No hands? No problem.
That should have been my aunt's motto. I was at least 7 years old before I realized she had a handicap.
I remember Mom telling me, "If you want to spend the night at Aunt Nettie's, you have to be able to button your own buttons on the back of your dress."
Aunt Nettie's hands were balled into little fists and her arms always hung useless at her side. She "walked" funny, too; Dad told me it was because her legs were "asleep" all the time. None of this stopped Aunt Nettie from functioning at home alone all day until my uncle came home from work. She lived, loved, laughed and proved that she could find a way to do anything anyone else did. I learned a joy of life from her that I still draw on today.
Nothing was easy for Nettie. She loved a good laugh over girl talk, but just to be able to light up a cigarette and gossip on the phone like her friends took an enormous amount of effort and planning.
My uncle left a huge glass ashtray on the Formica counter before he left every day. Next to that he left an open box of unfiltered Lucky Strikes. All of this was near the telephone, which was mounted on the wall.
She could sit on a hard wooden chair nestled against the wall between the sink and counter so it couldn't slip and cause her to fall.
It took about 10 minutes to get settled. First Aunt Nettie would shuffle over to the electric stove. Remember, her legs had no feeling. She lifted one foot, stomped it on the floor slightly ahead of herself and then slid the other foot over. Lift, step, stomp, slide; lift, step, stomp, slide. She had a nice rhythm to it. Then she would "hook" her balled fingers over the horizontal knob on the stove and walk until the knob went vertical and her hand slid off. As the electric burner heated up, she shuffled over to the cigarette box, lifted a cigarette out with her tongue and shuffled back to the stove. She would put cigarette to burner, inhale and sigh, shuffle back to bend over the ashtray and place the cigarette on the edge, still burning. Shuffle back to the stove, reverse hook and turn the stove off. Now shuffle back to the counter and take a drag on the Lucky.
At last she was ready to call a friend or a sister-in-law. She would grasp the telephone receiver in her mouth, lift it off the hook and set it on the countertop. Then she picked up a pencil with her tongue and dialed the phone number with the pencil clutched between her teeth. Finally, she dropped the pencil, and swayed back and forth so her arms would land in her lap as she sat down. All the time she was swaying she was yelling "Hold on dear, give me a minute to sit down here."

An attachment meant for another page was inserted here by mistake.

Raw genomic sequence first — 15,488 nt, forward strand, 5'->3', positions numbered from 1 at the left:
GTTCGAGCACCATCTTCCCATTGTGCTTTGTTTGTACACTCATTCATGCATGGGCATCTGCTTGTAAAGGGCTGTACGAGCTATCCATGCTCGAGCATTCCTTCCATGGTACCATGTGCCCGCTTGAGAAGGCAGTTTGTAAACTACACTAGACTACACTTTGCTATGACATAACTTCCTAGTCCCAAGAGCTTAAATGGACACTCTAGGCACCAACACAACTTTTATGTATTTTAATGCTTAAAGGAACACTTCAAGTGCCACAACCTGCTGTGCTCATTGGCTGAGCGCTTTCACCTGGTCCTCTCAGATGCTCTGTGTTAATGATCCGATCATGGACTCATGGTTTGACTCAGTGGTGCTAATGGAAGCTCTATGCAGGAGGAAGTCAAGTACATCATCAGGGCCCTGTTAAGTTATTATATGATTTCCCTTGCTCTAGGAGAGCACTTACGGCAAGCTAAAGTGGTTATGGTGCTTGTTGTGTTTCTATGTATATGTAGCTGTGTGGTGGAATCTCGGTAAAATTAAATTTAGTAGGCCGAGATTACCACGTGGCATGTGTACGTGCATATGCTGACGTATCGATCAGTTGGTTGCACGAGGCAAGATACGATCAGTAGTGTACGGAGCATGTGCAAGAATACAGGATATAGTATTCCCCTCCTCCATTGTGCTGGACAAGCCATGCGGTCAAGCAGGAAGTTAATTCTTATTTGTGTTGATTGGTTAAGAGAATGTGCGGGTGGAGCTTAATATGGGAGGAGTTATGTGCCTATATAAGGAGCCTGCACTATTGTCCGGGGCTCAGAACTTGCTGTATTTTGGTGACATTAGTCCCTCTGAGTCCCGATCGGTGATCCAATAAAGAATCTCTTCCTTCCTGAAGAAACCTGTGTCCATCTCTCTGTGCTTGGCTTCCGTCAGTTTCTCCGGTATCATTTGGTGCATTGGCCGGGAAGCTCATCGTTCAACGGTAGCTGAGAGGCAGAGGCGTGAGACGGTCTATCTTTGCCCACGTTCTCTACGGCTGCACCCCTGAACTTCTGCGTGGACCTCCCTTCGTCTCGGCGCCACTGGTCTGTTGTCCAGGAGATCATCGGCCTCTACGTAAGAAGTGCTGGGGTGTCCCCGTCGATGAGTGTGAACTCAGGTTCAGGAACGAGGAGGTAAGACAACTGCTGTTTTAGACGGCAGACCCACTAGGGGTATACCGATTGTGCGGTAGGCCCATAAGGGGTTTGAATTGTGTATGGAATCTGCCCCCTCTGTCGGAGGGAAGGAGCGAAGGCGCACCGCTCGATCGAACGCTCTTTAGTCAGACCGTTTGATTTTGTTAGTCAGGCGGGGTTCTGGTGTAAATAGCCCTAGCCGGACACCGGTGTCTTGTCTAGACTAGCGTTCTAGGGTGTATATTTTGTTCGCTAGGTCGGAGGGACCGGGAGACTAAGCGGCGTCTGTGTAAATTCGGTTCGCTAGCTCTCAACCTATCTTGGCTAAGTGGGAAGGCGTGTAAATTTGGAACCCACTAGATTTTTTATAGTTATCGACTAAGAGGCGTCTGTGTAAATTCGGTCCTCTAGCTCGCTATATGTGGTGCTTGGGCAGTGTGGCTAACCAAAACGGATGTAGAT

The beauty of all this is that none of us thought it was odd. Aunt Nettie lived her life as God gave it to her. She never complained; she adapted.
I guess a lot of people adapt, but Aunt Nettie did more than that. She relished every day from the minute she woke up. She also relished being around other people.
As a child, I loved hearing her laugh. Sometimes, when we were alone, she would say, "Sit in front of me, dear, so I can see you while we talk."
During these times, I realize now, she lived life outside of her house through others. She delighted in watching people's expressions, and was astute in sensing a lie. Today, I find it rewarding to listen to other people, and learn from each of them myself. Unfortunately, sometimes, I argue my point. Aunt Nettie never argued. She was interested in what everyone else thought and in what was going on in the world around her. She wanted to be aware and involved, mentally if not physically.
I once asked her why she became so interested in football and hockey. She said it kept her involved in conversations when visitors came over. That's partly why everyone loved Aunt Nettie – she was interesting to be around. Nobody considered her an invalid. They considered her a witty, wonderful person.
As I grew up, I began to realize that nobody really knew – or at least talked about – what was wrong with Aunt Nettie. Naturally I was curious; I remember when Sputnik was launched, and we were watching the light travel across the sky.
"Now that we're in the Space Age," I said, "maybe they can find a cure for you."
"Dear, dear, dear," Nettie replied, rocking back and forth as she laughed. "They can't even find a cure for the common cold."
I never did learn the medical cause of her disabilities. I know that she was "normal" when she married Uncle Ray; and beautiful to the eye. Her biggest strength was that she never resented what happened to her. She continued to love everyone she met unconditionally. (She did not, however, condone bad behavior or rudeness.)
I got a phone call from her one day. I was raising a family of my own by then, and Aunt Nettie was in her 70s. She told me Uncle Ray had been taking her into Canada for acupuncture treatments.
"Is it helping?" I asked. "Maybe," she replied, "but now I feel pain, so we're not going back."
She wasn't angry, but I was. I hated that she might be in pain; and I wanted desperately for this wonderful woman to be able to hug me before she died. That never happened. She died peacefully in her bed, asleep next to Uncle Ray.
No hug? Silly me, she "hugged" me every day in every possible way for decades.
No hands? No problem.